As shown by
A command decoder 192 decodes an input read command and outputs the appropriate VREF value to a digital-to-analog (DAC) driver circuit 194. It is contemplated that each VREF value (e.g., R1, R5, etc.) will be stored in a memory in the form of a multi-bit digital value which is converted to a corresponding analog voltage level by the DAC 194. The amount of resolution in the various increments during the coarse and fine searching of
The DAC/driver 194 applies the corresponding analog reference voltage to the control gate 120 of a selected cell 110 via the associated word line 134 (see
As shown at step 202, a selected code word is initially retrieved from a data channel such as discussed above in
Decision step 206 determines whether the syndrome weight is zero, indicative of the fact that the code word has been successfully decoded, that is, the bits stored in the variable nodes correctly represent the bits that were stored in the associated memory location. If so, the flow passes to step 208 where the code word is subjected to further processing to output the associated user data from the code word.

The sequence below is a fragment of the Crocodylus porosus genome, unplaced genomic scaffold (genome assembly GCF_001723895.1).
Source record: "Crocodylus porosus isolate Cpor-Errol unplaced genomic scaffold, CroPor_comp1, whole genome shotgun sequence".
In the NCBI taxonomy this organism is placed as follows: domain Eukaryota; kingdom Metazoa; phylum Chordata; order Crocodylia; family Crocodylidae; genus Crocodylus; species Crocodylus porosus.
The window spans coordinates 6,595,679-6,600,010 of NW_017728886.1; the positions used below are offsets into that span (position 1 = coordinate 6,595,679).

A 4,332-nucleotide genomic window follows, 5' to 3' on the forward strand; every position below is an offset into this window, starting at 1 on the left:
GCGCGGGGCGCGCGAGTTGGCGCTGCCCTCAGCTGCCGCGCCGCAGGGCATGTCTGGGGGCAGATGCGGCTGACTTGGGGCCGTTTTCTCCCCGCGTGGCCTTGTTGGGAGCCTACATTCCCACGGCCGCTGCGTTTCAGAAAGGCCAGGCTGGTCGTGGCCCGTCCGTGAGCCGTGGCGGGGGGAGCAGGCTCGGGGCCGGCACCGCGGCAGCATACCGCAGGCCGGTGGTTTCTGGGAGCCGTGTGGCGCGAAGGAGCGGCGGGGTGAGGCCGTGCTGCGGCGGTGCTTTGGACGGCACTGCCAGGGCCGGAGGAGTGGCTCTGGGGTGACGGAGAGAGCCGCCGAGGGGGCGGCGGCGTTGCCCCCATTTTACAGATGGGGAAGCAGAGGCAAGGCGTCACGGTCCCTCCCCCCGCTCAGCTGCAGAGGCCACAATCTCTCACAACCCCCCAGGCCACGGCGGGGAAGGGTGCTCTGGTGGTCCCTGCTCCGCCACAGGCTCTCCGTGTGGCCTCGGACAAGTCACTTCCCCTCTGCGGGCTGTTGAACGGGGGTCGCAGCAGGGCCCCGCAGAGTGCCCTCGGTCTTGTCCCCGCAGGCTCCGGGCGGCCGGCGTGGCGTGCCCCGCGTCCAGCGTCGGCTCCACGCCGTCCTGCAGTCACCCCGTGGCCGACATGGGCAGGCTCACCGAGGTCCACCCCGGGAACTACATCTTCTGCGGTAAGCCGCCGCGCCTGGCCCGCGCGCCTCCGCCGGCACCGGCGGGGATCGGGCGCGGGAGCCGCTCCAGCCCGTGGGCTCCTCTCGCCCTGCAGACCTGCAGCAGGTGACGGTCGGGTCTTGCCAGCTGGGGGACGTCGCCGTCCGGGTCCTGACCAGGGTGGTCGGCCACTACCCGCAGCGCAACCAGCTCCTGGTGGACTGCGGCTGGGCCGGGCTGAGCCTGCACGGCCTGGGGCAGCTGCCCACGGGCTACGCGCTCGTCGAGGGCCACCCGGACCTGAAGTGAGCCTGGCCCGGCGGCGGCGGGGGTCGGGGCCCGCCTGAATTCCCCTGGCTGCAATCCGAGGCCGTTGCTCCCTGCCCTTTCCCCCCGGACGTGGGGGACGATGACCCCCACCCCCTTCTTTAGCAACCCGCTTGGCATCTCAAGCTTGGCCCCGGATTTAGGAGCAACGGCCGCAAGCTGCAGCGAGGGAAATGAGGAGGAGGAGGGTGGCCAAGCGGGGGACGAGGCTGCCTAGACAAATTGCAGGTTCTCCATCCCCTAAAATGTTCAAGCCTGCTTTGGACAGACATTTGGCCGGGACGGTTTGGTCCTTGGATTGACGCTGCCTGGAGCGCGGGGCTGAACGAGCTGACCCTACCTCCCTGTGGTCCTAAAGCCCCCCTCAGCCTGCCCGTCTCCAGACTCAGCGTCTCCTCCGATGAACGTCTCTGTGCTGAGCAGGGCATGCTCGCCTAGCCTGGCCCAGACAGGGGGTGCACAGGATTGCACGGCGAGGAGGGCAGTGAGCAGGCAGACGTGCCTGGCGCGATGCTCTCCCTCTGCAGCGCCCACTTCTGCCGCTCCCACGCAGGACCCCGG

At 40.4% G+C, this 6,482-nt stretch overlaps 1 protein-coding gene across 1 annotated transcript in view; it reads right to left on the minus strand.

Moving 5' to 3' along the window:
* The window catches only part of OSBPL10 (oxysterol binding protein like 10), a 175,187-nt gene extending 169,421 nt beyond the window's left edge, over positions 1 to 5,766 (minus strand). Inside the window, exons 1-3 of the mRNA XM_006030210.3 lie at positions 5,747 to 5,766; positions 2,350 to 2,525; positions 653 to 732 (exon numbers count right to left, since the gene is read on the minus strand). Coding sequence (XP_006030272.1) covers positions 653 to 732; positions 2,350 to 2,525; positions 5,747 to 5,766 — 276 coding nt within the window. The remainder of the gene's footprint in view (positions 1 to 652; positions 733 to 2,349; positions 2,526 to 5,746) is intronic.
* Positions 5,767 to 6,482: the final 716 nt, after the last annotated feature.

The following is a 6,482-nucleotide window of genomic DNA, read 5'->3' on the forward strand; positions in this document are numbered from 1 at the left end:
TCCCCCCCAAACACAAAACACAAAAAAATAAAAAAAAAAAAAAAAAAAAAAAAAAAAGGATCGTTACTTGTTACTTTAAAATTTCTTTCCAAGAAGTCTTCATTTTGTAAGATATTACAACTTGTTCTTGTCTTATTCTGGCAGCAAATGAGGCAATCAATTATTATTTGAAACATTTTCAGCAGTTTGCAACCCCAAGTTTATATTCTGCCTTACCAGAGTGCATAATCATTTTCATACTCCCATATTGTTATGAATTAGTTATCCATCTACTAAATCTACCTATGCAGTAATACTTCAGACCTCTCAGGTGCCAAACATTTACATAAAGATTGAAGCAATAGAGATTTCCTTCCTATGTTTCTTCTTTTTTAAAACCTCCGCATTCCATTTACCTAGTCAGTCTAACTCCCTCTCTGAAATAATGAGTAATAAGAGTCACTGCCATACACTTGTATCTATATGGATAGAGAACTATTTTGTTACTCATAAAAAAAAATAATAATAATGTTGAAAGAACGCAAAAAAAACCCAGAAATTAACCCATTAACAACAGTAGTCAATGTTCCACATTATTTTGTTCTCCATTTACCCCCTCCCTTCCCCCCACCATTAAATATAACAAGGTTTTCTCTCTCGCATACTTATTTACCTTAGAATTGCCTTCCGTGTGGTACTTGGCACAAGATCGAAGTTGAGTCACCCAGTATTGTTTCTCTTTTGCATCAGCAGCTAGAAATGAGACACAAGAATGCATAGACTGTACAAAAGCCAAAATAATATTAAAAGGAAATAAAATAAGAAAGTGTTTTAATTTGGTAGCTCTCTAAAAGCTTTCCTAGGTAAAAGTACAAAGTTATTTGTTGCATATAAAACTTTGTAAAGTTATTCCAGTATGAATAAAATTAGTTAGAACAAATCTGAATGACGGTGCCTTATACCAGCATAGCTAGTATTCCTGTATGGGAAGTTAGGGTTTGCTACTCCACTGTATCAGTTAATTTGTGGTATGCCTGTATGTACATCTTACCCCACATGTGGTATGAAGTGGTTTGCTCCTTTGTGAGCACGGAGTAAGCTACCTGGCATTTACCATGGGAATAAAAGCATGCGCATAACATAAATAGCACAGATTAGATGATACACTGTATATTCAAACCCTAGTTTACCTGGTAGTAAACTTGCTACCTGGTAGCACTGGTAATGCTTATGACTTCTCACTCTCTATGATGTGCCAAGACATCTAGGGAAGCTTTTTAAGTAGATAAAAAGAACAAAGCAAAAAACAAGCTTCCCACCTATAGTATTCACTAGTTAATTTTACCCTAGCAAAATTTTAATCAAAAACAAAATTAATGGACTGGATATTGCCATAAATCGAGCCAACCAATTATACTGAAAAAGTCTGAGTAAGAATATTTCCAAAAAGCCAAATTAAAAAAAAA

If the syndrome weight is non-zero, the flow passes to decision step 210 where a determination is made whether the syndrome weight is above a first threshold T1. While this step is optional, in some cases it is contemplated that this step will be carried out so that the coarse and fine searches of
When the syndrome weight exceeds the first threshold T1, the flow passes to step 214 where a coarse VREF search is carried out as explained below. If such searching results in the resolution of the code word, decision step 216, the flow passes to output data step 208. In most cases, however, it is contemplated that the internal criteria for exiting the coarse search mode will be reached, after which the flow passes to block 218 where the system transitions to the fine search mode. As before, successful resolution of the code word, decision step 220, will result in the outputting of the data. If the code word is not successfully resolved, the flow will pass to step 222 where other corrective actions may be applied, including the application of higher levels of error correction such as outer codes, etc.
The flow contemplates page decoding using R1 and R5; other reference voltages may be used. Coarse search offsets for R1 and R5 are defined by SO1C=[α11, α12, . . . , α1m] and SO5C=[α51, α52, . . . , α5m], as represented at step 224. The search offsets for other reference voltages can be the same values, or can be different. The VREFs are first set with certain initial values (e.g., default VREF values), denoted as R1S and R5S. The first set of VREF offsets α11 and α51 are applied and the code word is read, step 226, and processed by the LDPC decoder. The coarse search syndrome weight SWCi is computed at step 228. The syndrome weight can be determined using the LDPC decoder directly or some other dedicated block(s), such as an H-matrix multiplier. It will be noted that the coarse search process is iterative over i iterations.